A gridlocked Senate and a distracted president could delay securing replacements for a legion of retiring federal judges around the country.
More than 50 members of the federal bench have been placed on senior status, in states ranging from Florida to Texas and Pennsylvania to Washington. Another from California will join the roster next month.
Many are still carrying full caseloads, and their successors might not be on the horizon anytime soon.
The rest of this year is already a washout, as Washington is all-consumed with the November elections. Next year, no matter who wins the presidency and control of the Senate, with its advise-and-consent role on judicial nominations, the confirmation pace could remain turgid.
“It’s going to be a problem,” said prominent Fresno, Calif., attorney Anthony Capozzi, a former federal prosecutor. “It’ll take at least a year. It will be late next year, no matter who is president.”
Moving a judge to senior status means the slot has a vacancy. But a number of senior judges are still carrying full caseloads. That can be punishing, and hard to sustain.
In California, Fresno-based U.S. District Judge Anthony W. Ishii, who is moving into semi-retirement this fall, handles cases in an 11-county region. At 66, he said he will voluntarily retain a full workload.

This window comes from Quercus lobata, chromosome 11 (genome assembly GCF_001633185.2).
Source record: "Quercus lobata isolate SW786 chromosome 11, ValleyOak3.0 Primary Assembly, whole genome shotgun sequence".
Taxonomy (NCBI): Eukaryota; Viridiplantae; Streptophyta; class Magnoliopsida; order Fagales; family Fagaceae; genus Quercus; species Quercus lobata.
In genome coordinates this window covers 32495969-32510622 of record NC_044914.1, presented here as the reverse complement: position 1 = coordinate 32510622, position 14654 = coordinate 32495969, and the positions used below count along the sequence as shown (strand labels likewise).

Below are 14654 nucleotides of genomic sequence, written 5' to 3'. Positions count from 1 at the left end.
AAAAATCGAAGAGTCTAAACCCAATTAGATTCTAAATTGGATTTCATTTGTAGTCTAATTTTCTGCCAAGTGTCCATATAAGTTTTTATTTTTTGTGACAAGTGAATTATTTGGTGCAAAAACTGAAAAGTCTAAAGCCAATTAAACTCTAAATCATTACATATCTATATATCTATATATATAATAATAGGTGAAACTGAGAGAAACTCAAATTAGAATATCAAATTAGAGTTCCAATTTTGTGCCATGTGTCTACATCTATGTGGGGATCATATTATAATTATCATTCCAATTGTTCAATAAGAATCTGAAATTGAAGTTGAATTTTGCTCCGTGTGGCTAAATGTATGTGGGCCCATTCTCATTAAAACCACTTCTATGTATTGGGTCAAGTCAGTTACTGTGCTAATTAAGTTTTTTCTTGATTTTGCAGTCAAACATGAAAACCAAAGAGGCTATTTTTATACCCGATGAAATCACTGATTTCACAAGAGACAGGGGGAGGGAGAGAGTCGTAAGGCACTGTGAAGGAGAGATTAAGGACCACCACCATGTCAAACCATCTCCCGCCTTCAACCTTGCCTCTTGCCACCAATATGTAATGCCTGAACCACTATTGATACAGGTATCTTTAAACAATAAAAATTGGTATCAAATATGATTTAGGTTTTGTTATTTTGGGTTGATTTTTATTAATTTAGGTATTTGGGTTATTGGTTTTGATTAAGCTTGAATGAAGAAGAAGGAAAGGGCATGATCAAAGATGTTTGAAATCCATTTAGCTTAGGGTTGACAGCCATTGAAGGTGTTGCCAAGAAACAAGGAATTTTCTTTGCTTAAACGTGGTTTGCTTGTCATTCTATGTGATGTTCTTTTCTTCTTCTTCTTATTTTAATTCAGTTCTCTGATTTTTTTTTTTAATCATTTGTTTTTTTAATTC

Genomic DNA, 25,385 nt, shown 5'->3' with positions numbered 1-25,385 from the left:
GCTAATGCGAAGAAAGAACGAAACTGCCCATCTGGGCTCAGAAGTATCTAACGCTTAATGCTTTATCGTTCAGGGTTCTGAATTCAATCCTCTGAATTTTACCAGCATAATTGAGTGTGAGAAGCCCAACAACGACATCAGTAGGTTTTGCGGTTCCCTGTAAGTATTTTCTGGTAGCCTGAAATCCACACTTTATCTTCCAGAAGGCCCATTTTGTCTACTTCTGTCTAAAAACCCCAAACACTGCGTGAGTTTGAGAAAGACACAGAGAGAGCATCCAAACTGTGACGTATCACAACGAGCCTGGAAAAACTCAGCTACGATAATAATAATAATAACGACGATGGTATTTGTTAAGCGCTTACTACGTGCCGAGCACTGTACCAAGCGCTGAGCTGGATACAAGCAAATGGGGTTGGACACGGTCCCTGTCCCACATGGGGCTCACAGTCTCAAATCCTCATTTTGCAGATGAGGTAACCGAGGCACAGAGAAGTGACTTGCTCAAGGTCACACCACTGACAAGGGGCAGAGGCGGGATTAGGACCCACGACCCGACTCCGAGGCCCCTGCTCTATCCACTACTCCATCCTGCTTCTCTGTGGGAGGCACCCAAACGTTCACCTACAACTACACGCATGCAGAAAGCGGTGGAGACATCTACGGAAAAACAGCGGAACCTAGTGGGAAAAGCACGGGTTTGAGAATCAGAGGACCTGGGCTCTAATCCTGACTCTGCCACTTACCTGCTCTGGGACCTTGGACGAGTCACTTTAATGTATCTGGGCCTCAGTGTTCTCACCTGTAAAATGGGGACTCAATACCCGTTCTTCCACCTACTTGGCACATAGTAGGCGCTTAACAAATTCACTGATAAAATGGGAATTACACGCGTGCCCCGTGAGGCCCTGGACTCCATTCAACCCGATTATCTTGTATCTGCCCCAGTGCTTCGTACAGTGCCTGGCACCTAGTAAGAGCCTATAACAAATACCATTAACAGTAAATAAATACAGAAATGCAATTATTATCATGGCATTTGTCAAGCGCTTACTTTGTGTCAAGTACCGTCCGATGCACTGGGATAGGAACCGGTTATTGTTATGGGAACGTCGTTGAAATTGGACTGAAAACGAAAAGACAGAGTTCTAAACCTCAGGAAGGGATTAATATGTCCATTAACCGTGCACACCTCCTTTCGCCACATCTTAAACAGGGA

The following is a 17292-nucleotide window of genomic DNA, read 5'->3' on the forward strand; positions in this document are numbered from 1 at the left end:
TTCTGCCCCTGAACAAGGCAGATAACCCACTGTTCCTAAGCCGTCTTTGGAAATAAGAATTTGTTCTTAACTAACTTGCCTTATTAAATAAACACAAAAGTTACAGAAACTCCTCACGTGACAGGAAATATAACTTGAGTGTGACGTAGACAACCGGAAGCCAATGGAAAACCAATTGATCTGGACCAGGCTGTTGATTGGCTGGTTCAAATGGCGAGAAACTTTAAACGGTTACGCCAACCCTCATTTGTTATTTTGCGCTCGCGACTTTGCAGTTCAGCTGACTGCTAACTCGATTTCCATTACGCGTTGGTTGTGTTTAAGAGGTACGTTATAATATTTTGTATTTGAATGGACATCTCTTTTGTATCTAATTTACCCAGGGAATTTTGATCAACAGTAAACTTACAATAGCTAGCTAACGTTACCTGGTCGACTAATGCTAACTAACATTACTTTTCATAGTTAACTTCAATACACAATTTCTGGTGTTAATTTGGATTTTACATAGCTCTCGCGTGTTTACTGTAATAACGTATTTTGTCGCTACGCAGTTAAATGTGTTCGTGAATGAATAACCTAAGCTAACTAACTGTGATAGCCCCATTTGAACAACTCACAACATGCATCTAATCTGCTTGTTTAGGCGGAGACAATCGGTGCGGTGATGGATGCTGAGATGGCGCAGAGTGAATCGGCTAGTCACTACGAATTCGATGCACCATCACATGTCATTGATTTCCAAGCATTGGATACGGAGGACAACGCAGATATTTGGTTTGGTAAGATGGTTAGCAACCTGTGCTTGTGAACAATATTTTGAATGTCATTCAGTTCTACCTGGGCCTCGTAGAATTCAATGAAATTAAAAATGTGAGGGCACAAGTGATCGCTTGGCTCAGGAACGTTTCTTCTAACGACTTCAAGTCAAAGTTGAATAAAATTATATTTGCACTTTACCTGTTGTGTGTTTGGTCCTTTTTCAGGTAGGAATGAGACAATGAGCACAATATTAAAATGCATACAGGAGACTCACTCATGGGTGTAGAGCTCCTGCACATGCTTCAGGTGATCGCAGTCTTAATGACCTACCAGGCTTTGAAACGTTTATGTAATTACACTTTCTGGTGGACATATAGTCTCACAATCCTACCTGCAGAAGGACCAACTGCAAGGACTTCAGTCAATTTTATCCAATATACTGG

The Eastern District of California is already among the busiest in the nation. The judges handle more than 7,000 civil and criminal cases annually, and the flow never stops, regardless of who’s on the bench.
Ishii and U.S. District Judge Lawrence O’Neill currently handle more 1,151 cases, more than double the national average of 505.
“Nobody should expect Judge Ishii to continue to work at his current pace when he goes to senior status,” O’Neill said. “We don’t want him to jeopardize his health by maintaining this pace.”
Ishii said that he was “hopeful, but not optimistic,” that the process to replace him will be faster than his own experience, which took nearly two years after his name was floated.
“I am anticipating some time in 2013,” he said.
Federal district and appellate courts currently have 76 vacancies, according to the Administrative Office of the U.S. Courts. President Barack Obama has offered nominations for 31, a pace slower than his recent predecessors.
By their fourth August in office, President Bill Clinton had nominated 236 judges and President George W. Bush had nominated 225, according to a study by the Alliance for Justice, a nonprofit, liberal legal advocacy group.
Obama has nominated only 196 during a comparable period.
Once they reach the Senate floor, though, U.S. District Court nominees tend to fare well. The Senate has confirmed 83 district court nominees this Congress.
Nearly all were approved by voice vote or by an overwhelming margin.